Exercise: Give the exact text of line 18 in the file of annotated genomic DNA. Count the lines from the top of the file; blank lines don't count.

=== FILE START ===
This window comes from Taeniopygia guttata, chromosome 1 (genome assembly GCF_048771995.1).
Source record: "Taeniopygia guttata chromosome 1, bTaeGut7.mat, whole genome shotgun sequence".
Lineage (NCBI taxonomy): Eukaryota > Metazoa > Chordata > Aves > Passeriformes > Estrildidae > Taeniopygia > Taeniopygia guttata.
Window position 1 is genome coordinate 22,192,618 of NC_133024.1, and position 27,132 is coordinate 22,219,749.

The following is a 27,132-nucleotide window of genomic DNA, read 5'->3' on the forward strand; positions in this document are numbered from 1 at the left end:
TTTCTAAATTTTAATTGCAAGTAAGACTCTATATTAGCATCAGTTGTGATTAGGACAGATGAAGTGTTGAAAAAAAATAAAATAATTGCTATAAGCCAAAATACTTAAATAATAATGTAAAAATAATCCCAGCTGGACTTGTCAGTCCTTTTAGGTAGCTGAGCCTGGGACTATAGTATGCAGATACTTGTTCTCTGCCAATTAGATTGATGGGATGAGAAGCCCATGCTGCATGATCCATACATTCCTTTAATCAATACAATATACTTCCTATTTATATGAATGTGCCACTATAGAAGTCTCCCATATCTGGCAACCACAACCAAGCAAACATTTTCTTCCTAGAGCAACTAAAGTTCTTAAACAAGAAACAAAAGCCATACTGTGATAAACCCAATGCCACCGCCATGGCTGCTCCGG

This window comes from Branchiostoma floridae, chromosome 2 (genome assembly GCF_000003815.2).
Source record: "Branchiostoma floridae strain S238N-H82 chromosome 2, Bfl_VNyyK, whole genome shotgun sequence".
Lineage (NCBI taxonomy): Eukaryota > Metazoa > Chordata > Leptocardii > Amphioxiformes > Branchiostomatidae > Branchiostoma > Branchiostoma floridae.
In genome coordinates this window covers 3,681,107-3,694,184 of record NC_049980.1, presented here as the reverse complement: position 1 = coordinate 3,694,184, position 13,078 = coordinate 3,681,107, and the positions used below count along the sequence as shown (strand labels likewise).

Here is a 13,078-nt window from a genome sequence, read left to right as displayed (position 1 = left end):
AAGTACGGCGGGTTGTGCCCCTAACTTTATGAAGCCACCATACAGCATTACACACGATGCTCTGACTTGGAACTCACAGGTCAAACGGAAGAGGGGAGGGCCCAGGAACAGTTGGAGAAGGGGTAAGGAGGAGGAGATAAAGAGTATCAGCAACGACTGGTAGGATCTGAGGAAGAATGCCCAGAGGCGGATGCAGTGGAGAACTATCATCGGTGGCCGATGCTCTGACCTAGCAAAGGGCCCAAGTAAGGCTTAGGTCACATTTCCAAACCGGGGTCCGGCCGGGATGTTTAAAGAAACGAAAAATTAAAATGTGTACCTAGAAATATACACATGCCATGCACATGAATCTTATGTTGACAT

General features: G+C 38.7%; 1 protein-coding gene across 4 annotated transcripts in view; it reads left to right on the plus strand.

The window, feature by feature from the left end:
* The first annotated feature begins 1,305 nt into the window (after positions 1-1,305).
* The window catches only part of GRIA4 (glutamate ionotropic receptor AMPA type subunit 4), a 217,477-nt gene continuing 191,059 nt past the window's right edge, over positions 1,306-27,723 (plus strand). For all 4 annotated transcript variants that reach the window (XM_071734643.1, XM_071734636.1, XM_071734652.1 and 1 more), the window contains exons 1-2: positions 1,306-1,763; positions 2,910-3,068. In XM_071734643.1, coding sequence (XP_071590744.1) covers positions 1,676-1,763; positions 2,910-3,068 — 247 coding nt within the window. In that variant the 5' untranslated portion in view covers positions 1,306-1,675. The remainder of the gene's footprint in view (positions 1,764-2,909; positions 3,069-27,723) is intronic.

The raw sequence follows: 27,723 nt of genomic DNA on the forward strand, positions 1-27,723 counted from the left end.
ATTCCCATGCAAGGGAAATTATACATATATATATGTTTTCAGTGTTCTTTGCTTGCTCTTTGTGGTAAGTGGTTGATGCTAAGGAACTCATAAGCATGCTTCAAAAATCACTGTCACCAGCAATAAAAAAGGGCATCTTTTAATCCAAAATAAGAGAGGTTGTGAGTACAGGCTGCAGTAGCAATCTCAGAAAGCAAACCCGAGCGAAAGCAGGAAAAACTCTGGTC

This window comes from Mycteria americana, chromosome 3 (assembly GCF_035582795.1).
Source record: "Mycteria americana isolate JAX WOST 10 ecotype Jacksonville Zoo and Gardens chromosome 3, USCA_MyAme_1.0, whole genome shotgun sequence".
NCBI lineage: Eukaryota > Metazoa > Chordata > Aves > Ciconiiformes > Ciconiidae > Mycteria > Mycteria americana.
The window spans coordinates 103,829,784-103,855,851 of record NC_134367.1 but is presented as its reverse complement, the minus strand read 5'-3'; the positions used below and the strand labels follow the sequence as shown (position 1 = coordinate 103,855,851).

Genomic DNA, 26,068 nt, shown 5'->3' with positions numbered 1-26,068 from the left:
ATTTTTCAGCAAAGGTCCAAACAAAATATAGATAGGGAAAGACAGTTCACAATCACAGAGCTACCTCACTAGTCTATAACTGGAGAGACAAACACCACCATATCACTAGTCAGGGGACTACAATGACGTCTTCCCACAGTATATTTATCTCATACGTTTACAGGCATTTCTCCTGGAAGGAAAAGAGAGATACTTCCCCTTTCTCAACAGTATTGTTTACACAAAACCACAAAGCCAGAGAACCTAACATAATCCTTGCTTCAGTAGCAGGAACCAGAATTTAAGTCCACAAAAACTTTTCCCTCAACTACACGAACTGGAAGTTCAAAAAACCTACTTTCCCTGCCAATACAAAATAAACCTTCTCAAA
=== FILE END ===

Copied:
ATTCCCATGCAAGGGAAATTATACATATATATATGTTTTCAGTGTTCTTTGCTTGCTCTTTGTGGTAAGTGGTTGATGCTAAGGAACTCATAAGCATGCTTCAAAAATCACTGTCACCAGCAATAAAAAAGGGCATCTTTTAATCCAAAATAAGAGAGGTTGTGAGTACAGGCTGCAGTAGCAATCTCAGAAAGCAAACCCGAGCGAAAGCAGGAAAAACTCTGGTC